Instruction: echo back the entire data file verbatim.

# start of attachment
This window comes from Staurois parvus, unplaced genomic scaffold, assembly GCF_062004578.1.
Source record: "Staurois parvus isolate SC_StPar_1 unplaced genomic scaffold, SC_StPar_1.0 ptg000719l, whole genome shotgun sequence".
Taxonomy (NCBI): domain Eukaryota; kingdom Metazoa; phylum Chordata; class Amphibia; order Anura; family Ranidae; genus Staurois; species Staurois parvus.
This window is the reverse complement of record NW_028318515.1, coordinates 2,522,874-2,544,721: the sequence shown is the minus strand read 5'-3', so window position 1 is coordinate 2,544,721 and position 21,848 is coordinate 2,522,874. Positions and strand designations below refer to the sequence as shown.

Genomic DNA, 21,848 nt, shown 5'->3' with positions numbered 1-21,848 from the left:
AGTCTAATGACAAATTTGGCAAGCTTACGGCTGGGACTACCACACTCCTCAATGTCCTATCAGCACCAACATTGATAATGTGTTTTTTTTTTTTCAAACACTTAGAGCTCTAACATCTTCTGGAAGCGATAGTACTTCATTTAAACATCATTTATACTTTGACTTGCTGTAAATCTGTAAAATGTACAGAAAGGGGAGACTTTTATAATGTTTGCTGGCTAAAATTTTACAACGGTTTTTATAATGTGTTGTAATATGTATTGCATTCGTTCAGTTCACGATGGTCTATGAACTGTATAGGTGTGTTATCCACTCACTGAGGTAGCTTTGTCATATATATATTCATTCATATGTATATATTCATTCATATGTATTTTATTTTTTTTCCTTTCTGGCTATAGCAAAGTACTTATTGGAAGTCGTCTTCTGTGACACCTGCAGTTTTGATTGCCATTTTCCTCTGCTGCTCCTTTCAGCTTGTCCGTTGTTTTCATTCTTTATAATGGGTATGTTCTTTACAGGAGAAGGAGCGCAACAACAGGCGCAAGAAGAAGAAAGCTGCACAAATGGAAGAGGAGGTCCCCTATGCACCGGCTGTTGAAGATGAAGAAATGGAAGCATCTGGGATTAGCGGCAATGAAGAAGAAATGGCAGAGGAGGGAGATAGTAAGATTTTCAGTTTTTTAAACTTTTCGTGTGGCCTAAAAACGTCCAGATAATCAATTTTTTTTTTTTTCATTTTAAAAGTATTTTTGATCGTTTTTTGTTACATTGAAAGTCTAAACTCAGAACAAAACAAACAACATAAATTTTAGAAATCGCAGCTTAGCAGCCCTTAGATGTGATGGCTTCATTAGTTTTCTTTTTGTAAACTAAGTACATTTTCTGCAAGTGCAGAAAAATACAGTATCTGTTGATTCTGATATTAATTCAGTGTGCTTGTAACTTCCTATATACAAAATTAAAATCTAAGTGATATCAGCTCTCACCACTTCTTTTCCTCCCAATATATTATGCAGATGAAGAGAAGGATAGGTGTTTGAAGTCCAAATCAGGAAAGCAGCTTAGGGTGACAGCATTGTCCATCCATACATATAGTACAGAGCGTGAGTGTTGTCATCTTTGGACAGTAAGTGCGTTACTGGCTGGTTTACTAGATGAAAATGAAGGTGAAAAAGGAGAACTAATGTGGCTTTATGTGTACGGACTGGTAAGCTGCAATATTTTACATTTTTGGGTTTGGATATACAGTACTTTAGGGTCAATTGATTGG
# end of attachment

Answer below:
This window comes from Staurois parvus, unplaced genomic scaffold, assembly GCF_062004578.1.
Source record: "Staurois parvus isolate SC_StPar_1 unplaced genomic scaffold, SC_StPar_1.0 ptg000719l, whole genome shotgun sequence".
Taxonomy (NCBI): domain Eukaryota; kingdom Metazoa; phylum Chordata; class Amphibia; order Anura; family Ranidae; genus Staurois; species Staurois parvus.
This window is the reverse complement of record NW_028318515.1, coordinates 2,522,874-2,544,721: the sequence shown is the minus strand read 5'-3', so window position 1 is coordinate 2,544,721 and position 21,848 is coordinate 2,522,874. Positions and strand designations below refer to the sequence as shown.

Genomic DNA, 21,848 nt, shown 5'->3' with positions numbered 1-21,848 from the left:
AGTCTAATGACAAATTTGGCAAGCTTACGGCTGGGACTACCACACTCCTCAATGTCCTATCAGCACCAACATTGATAATGTGTTTTTTTTTTTTCAAACACTTAGAGCTCTAACATCTTCTGGAAGCGATAGTACTTCATTTAAACATCATTTATACTTTGACTTGCTGTAAATCTGTAAAATGTACAGAAAGGGGAGACTTTTATAATGTTTGCTGGCTAAAATTTTACAACGGTTTTTATAATGTGTTGTAATATGTATTGCATTCGTTCAGTTCACGATGGTCTATGAACTGTATAGGTGTGTTATCCACTCACTGAGGTAGCTTTGTCATATATATATTCATTCATATGTATATATTCATTCATATGTATTTTATTTTTTTTCCTTTCTGGCTATAGCAAAGTACTTATTGGAAGTCGTCTTCTGTGACACCTGCAGTTTTGATTGCCATTTTCCTCTGCTGCTCCTTTCAGCTTGTCCGTTGTTTTCATTCTTTATAATGGGTATGTTCTTTACAGGAGAAGGAGCGCAACAACAGGCGCAAGAAGAAGAAAGCTGCACAAATGGAAGAGGAGGTCCCCTATGCACCGGCTGTTGAAGATGAAGAAATGGAAGCATCTGGGATTAGCGGCAATGAAGAAGAAATGGCAGAGGAGGGAGATAGTAAGATTTTCAGTTTTTTAAACTTTTCGTGTGGCCTAAAAACGTCCAGATAATCAATTTTTTTTTTTTTCATTTTAAAAGTATTTTTGATCGTTTTTTGTTACATTGAAAGTCTAAACTCAGAACAAAACAAACAACATAAATTTTAGAAATCGCAGCTTAGCAGCCCTTAGATGTGATGGCTTCATTAGTTTTCTTTTTGTAAACTAAGTACATTTTCTGCAAGTGCAGAAAAATACAGTATCTGTTGATTCTGATATTAATTCAGTGTGCTTGTAACTTCCTATATACAAAATTAAAATCTAAGTGATATCAGCTCTCACCACTTCTTTTCCTCCCAATATATTATGCAGATGAAGAGAAGGATAGGTGTTTGAAGTCCAAATCAGGAAAGCAGCTTAGGGTGACAGCATTGTCCATCCATACATATAGTACAGAGCGTGAGTGTTGTCATCTTTGGACAGTAAGTGCGTTACTGGCTGGTTTACTAGATGAAAATGAAGGTGAAAAAGGAGAACTAATGTGGCTTTATGTGTACGGACTGGTAAGCTGCAATATTTTACATTTTTGGGTTTGGATATACAGTACTTTAGGGTCAATTGATTGG